Last edited by stopcrazypp; 12-15-2008 at 05:12 PM.
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post #65 of 107 (permalink) Old 12-15-2008, 05:39 PM
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Half the batteries? And it'd run outta juice in how many laps?

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post #66 of 107 (permalink) Old 12-15-2008, 05:47 PM Thread Starter
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...swappable battery packs are a great idea for a six-figure dedicated track car, actually, and if the weight loss coupled with suspension and tire upgrades rein in its handling, it could be a very nice performer indeed...

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post #67 of 107 (permalink) Old 12-15-2008, 05:54 PM
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...I'm just bummed that people think it's the same Elise we have (and in all fairness, it's only the same as the Elise only 50 people in Europe have..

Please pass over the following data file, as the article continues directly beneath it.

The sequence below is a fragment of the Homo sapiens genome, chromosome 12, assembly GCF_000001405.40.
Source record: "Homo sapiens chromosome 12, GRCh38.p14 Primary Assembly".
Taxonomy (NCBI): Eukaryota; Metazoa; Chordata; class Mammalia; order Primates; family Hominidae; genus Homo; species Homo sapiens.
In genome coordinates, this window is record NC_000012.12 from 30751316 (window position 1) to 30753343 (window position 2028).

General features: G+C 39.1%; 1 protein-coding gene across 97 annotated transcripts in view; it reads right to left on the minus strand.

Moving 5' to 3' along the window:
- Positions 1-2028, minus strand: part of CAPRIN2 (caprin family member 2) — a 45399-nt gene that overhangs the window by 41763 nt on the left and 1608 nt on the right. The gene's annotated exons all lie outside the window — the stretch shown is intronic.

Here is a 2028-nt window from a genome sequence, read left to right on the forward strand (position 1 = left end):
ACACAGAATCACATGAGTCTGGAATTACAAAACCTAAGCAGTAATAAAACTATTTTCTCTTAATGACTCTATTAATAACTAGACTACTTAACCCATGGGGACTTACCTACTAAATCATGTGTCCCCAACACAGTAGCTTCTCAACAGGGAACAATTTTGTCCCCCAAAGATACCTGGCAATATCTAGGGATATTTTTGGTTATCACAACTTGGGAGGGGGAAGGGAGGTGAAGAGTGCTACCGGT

Just have to clear up a BIG misconception! The Elise S is the base model and sold in large numbers around the world (but not in the US). There was a 40th anniversary version of the Elise S of which 50 were made for sale in Europe.

Last edited by Aedo; 12-15-2008 at 06:01 PM. Reason: fixed format
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post #68 of 107 (permalink) Old 12-15-2008, 05:57 PM
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. The Roadster really seriously needs liquid motor cooling to be a track car (as you can see from overheating at sustained max power output), and Tesla is aware of this it seems so they have publicly said the car isn't fit for the track because of the air cooled motor among the other things.

They are thinking of a lighter track version with liquid motor cooling, half the batteries (thus shave off like ~500 lbs resulting in ~2200lb car instead of 2700lbs), and I assume standard stuff like better brakes and better spring rates in the future if there is demand.
Tesla considering a track-ready version of the Roadster - Autoblog